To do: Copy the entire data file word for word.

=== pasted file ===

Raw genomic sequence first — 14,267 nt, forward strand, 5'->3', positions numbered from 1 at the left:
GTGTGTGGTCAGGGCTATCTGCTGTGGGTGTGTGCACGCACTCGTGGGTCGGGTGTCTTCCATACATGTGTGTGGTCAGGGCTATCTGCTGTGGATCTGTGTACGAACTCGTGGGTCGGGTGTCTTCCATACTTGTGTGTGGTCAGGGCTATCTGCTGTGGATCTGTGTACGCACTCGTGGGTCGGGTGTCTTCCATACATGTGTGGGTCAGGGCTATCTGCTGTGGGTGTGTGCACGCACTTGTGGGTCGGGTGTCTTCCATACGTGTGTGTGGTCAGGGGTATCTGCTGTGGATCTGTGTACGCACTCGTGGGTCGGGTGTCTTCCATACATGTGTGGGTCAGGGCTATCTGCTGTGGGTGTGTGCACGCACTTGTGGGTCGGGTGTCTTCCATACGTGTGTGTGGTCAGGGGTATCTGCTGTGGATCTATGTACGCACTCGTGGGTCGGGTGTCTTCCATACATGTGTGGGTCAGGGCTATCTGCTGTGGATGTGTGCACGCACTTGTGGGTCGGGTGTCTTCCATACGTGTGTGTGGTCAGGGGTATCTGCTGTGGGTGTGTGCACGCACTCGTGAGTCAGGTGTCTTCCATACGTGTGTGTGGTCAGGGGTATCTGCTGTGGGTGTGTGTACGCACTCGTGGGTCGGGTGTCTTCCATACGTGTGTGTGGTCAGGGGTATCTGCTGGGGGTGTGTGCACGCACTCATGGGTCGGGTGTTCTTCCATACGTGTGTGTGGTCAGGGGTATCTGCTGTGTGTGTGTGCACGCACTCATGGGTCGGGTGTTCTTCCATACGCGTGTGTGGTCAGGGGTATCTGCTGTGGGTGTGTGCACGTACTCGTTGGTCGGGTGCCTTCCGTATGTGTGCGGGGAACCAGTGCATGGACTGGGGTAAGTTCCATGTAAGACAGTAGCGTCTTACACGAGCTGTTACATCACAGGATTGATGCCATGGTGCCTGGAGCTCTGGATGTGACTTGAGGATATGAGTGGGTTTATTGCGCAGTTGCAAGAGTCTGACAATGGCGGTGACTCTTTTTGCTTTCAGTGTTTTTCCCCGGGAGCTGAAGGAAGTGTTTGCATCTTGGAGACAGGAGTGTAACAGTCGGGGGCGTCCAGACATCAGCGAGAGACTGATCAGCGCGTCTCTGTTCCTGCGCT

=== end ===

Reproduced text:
Raw genomic sequence first — 14,267 nt, forward strand, 5'->3', positions numbered from 1 at the left:
GTGTGTGGTCAGGGCTATCTGCTGTGGGTGTGTGCACGCACTCGTGGGTCGGGTGTCTTCCATACATGTGTGTGGTCAGGGCTATCTGCTGTGGATCTGTGTACGAACTCGTGGGTCGGGTGTCTTCCATACTTGTGTGTGGTCAGGGCTATCTGCTGTGGATCTGTGTACGCACTCGTGGGTCGGGTGTCTTCCATACATGTGTGGGTCAGGGCTATCTGCTGTGGGTGTGTGCACGCACTTGTGGGTCGGGTGTCTTCCATACGTGTGTGTGGTCAGGGGTATCTGCTGTGGATCTGTGTACGCACTCGTGGGTCGGGTGTCTTCCATACATGTGTGGGTCAGGGCTATCTGCTGTGGGTGTGTGCACGCACTTGTGGGTCGGGTGTCTTCCATACGTGTGTGTGGTCAGGGGTATCTGCTGTGGATCTATGTACGCACTCGTGGGTCGGGTGTCTTCCATACATGTGTGGGTCAGGGCTATCTGCTGTGGATGTGTGCACGCACTTGTGGGTCGGGTGTCTTCCATACGTGTGTGTGGTCAGGGGTATCTGCTGTGGGTGTGTGCACGCACTCGTGAGTCAGGTGTCTTCCATACGTGTGTGTGGTCAGGGGTATCTGCTGTGGGTGTGTGTACGCACTCGTGGGTCGGGTGTCTTCCATACGTGTGTGTGGTCAGGGGTATCTGCTGGGGGTGTGTGCACGCACTCATGGGTCGGGTGTTCTTCCATACGTGTGTGTGGTCAGGGGTATCTGCTGTGTGTGTGTGCACGCACTCATGGGTCGGGTGTTCTTCCATACGCGTGTGTGGTCAGGGGTATCTGCTGTGGGTGTGTGCACGTACTCGTTGGTCGGGTGCCTTCCGTATGTGTGCGGGGAACCAGTGCATGGACTGGGGTAAGTTCCATGTAAGACAGTAGCGTCTTACACGAGCTGTTACATCACAGGATTGATGCCATGGTGCCTGGAGCTCTGGATGTGACTTGAGGATATGAGTGGGTTTATTGCGCAGTTGCAAGAGTCTGACAATGGCGGTGACTCTTTTTGCTTTCAGTGTTTTTCCCCGGGAGCTGAAGGAAGTGTTTGCATCTTGGAGACAGGAGTGTAACAGTCGGGGGCGTCCAGACATCAGCGAGAGACTGATCAGCGCGTCTCTGTTCCTGCGCT